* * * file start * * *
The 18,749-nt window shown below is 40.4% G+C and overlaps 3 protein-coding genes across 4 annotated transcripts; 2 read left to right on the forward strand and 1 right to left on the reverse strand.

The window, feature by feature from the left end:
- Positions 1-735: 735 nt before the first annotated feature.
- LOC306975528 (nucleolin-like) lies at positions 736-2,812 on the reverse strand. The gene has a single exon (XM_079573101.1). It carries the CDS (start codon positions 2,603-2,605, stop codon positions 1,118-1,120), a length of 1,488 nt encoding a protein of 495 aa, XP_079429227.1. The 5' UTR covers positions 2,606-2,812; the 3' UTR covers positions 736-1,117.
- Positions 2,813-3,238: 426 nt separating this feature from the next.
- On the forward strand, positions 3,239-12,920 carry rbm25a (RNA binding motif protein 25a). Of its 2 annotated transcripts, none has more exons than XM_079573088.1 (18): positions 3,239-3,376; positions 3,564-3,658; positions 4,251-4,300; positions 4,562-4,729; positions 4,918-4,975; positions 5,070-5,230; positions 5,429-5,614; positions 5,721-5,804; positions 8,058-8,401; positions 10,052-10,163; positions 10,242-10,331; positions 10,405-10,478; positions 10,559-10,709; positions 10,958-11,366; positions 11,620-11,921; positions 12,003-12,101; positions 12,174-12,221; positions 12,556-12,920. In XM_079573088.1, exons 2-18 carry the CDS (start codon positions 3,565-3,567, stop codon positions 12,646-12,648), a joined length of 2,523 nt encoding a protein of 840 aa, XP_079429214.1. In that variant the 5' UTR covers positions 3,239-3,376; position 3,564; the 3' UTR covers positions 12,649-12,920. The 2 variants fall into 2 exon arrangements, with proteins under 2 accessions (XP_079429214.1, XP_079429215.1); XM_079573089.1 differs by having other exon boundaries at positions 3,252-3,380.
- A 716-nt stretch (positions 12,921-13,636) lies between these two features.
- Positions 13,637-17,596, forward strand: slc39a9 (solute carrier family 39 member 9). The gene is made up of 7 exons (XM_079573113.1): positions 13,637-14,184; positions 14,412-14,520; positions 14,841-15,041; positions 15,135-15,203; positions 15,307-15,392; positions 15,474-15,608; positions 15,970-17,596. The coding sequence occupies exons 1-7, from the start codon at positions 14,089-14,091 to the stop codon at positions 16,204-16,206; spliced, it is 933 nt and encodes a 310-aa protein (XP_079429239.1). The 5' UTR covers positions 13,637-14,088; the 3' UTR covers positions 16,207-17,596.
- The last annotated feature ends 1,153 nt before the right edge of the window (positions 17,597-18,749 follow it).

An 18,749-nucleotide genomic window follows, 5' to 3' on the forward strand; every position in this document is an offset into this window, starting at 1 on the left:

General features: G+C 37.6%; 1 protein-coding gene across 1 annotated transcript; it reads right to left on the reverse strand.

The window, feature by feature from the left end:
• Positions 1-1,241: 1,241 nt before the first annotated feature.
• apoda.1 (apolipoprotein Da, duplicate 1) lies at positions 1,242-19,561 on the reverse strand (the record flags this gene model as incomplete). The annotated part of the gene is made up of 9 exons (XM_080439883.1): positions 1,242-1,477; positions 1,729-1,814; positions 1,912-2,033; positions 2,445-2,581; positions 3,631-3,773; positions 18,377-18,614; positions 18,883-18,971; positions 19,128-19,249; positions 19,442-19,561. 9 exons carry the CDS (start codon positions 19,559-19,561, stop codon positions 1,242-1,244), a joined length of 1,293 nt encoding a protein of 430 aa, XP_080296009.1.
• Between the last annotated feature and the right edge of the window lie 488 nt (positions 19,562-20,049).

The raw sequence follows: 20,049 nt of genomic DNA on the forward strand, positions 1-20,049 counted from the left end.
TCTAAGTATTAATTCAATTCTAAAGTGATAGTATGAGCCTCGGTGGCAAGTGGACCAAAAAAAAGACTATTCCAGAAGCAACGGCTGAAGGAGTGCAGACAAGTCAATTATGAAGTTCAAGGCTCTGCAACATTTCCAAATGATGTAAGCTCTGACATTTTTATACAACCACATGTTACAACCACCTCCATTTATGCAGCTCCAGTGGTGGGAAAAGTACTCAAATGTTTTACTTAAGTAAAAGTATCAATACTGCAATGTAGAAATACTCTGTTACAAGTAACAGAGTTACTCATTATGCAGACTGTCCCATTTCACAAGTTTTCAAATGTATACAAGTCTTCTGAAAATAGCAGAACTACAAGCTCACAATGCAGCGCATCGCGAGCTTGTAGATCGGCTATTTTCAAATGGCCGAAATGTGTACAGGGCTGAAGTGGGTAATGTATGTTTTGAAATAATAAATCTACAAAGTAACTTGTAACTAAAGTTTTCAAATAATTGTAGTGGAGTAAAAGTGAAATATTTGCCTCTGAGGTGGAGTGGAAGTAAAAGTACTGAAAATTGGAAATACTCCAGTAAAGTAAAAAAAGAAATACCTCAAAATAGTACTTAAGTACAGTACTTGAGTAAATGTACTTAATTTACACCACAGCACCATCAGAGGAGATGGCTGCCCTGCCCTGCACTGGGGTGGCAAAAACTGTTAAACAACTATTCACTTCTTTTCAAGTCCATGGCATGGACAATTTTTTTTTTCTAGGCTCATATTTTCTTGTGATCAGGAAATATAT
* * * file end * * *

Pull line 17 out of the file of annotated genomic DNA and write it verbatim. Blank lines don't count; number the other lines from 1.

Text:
TCTAAGTATTAATTCAATTCTAAAGTGATAGTATGAGCCTCGGTGGCAAGTGGACCAAAAAAAAGACTATTCCAGAAGCAACGGCTGAAGGAGTGCAGACAAGTCAATTATGAAGTTCAAGGCTCTGCAACATTTCCAAATGATGTAAGCTCTGACATTTTTATACAACCACATGTTACAACCACCTCCATTTATGCAGCTCCAGTGGTGGGAAAAGTACTCAAATGTTTTACTTAAGTAAAAGTATCAATACTGCAATGTAGAAATACTCTGTTACAAGTAACAGAGTTACTCATTATGCAGACTGTCCCATTTCACAAGTTTTCAAATGTATACAAGTCTTCTGAAAATAGCAGAACTACAAGCTCACAATGCAGCGCATCGCGAGCTTGTAGATCGGCTATTTTCAAATGGCCGAAATGTGTACAGGGCTGAAGTGGGTAATGTATGTTTTGAAATAATAAATCTACAAAGTAACTTGTAACTAAAGTTTTCAAATAATTGTAGTGGAGTAAAAGTGAAATATTTGCCTCTGAGGTGGAGTGGAAGTAAAAGTACTGAAAATTGGAAATACTCCAGTAAAGTAAAAAAAGAAATACCTCAAAATAGTACTTAAGTACAGTACTTGAGTAAATGTACTTAATTTACACCACAGCACCATCAGAGGAGATGGCTGCCCTGCCCTGCACTGGGGTGGCAAAAACTGTTAAACAACTATTCACTTCTTTTCAAGTCCATGGCATGGACAATTTTTTTTTTCTAGGCTCATATTTTCTTGTGATCAGGAAATATAT